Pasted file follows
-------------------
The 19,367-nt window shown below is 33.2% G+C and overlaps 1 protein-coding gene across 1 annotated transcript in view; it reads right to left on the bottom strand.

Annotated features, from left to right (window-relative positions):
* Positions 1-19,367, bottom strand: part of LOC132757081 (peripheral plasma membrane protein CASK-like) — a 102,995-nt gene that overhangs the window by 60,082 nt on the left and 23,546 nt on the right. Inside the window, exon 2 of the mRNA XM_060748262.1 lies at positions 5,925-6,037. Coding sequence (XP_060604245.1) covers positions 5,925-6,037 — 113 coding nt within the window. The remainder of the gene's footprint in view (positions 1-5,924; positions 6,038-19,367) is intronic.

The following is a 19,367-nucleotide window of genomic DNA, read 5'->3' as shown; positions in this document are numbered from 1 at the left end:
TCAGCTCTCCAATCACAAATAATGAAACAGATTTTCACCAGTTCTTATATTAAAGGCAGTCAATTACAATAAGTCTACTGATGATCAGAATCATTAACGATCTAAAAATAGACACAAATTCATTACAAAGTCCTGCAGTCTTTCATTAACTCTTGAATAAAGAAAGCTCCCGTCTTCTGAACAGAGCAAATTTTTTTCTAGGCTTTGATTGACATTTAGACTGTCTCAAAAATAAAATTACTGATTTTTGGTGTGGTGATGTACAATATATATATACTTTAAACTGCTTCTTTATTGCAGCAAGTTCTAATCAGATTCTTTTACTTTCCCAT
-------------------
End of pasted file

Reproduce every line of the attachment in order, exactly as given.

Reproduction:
The 19,367-nt window shown below is 33.2% G+C and overlaps 1 protein-coding gene across 1 annotated transcript in view; it reads right to left on the bottom strand.

Annotated features, from left to right (window-relative positions):
* Positions 1-19,367, bottom strand: part of LOC132757081 (peripheral plasma membrane protein CASK-like) — a 102,995-nt gene that overhangs the window by 60,082 nt on the left and 23,546 nt on the right. Inside the window, exon 2 of the mRNA XM_060748262.1 lies at positions 5,925-6,037. Coding sequence (XP_060604245.1) covers positions 5,925-6,037 — 113 coding nt within the window. The remainder of the gene's footprint in view (positions 1-5,924; positions 6,038-19,367) is intronic.

The following is a 19,367-nucleotide window of genomic DNA, read 5'->3' as shown; positions in this document are numbered from 1 at the left end:
TCAGCTCTCCAATCACAAATAATGAAACAGATTTTCACCAGTTCTTATATTAAAGGCAGTCAATTACAATAAGTCTACTGATGATCAGAATCATTAACGATCTAAAAATAGACACAAATTCATTACAAAGTCCTGCAGTCTTTCATTAACTCTTGAATAAAGAAAGCTCCCGTCTTCTGAACAGAGCAAATTTTTTTCTAGGCTTTGATTGACATTTAGACTGTCTCAAAAATAAAATTACTGATTTTTGGTGTGGTGATGTACAATATATATATACTTTAAACTGCTTCTTTATTGCAGCAAGTTCTAATCAGATTCTTTTACTTTCCCAT